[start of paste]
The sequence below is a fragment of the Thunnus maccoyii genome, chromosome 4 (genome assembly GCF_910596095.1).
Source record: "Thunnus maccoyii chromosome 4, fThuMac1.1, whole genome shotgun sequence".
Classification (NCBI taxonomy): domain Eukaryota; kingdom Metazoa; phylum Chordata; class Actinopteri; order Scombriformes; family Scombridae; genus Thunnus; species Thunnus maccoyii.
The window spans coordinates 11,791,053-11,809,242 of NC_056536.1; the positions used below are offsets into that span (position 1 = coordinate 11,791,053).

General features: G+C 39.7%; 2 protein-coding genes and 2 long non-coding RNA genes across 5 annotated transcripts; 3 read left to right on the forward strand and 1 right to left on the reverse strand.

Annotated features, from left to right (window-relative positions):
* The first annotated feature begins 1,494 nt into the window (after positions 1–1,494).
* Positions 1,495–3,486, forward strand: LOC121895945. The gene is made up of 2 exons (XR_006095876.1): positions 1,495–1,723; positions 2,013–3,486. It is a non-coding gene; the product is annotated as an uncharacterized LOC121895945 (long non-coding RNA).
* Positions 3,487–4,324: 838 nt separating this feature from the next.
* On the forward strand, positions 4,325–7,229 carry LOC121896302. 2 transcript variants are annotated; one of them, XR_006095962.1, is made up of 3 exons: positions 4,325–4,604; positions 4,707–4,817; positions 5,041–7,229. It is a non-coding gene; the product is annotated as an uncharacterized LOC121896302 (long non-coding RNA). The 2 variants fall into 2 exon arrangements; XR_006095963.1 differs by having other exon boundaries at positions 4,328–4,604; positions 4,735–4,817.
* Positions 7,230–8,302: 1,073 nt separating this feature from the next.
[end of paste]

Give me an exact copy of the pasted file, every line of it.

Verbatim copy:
The sequence below is a fragment of the Thunnus maccoyii genome, chromosome 4 (genome assembly GCF_910596095.1).
Source record: "Thunnus maccoyii chromosome 4, fThuMac1.1, whole genome shotgun sequence".
Classification (NCBI taxonomy): domain Eukaryota; kingdom Metazoa; phylum Chordata; class Actinopteri; order Scombriformes; family Scombridae; genus Thunnus; species Thunnus maccoyii.
The window spans coordinates 11,791,053-11,809,242 of NC_056536.1; the positions used below are offsets into that span (position 1 = coordinate 11,791,053).

General features: G+C 39.7%; 2 protein-coding genes and 2 long non-coding RNA genes across 5 annotated transcripts; 3 read left to right on the forward strand and 1 right to left on the reverse strand.

Annotated features, from left to right (window-relative positions):
* The first annotated feature begins 1,494 nt into the window (after positions 1–1,494).
* Positions 1,495–3,486, forward strand: LOC121895945. The gene is made up of 2 exons (XR_006095876.1): positions 1,495–1,723; positions 2,013–3,486. It is a non-coding gene; the product is annotated as an uncharacterized LOC121895945 (long non-coding RNA).
* Positions 3,487–4,324: 838 nt separating this feature from the next.
* On the forward strand, positions 4,325–7,229 carry LOC121896302. 2 transcript variants are annotated; one of them, XR_006095962.1, is made up of 3 exons: positions 4,325–4,604; positions 4,707–4,817; positions 5,041–7,229. It is a non-coding gene; the product is annotated as an uncharacterized LOC121896302 (long non-coding RNA). The 2 variants fall into 2 exon arrangements; XR_006095963.1 differs by having other exon boundaries at positions 4,328–4,604; positions 4,735–4,817.
* Positions 7,230–8,302: 1,073 nt separating this feature from the next.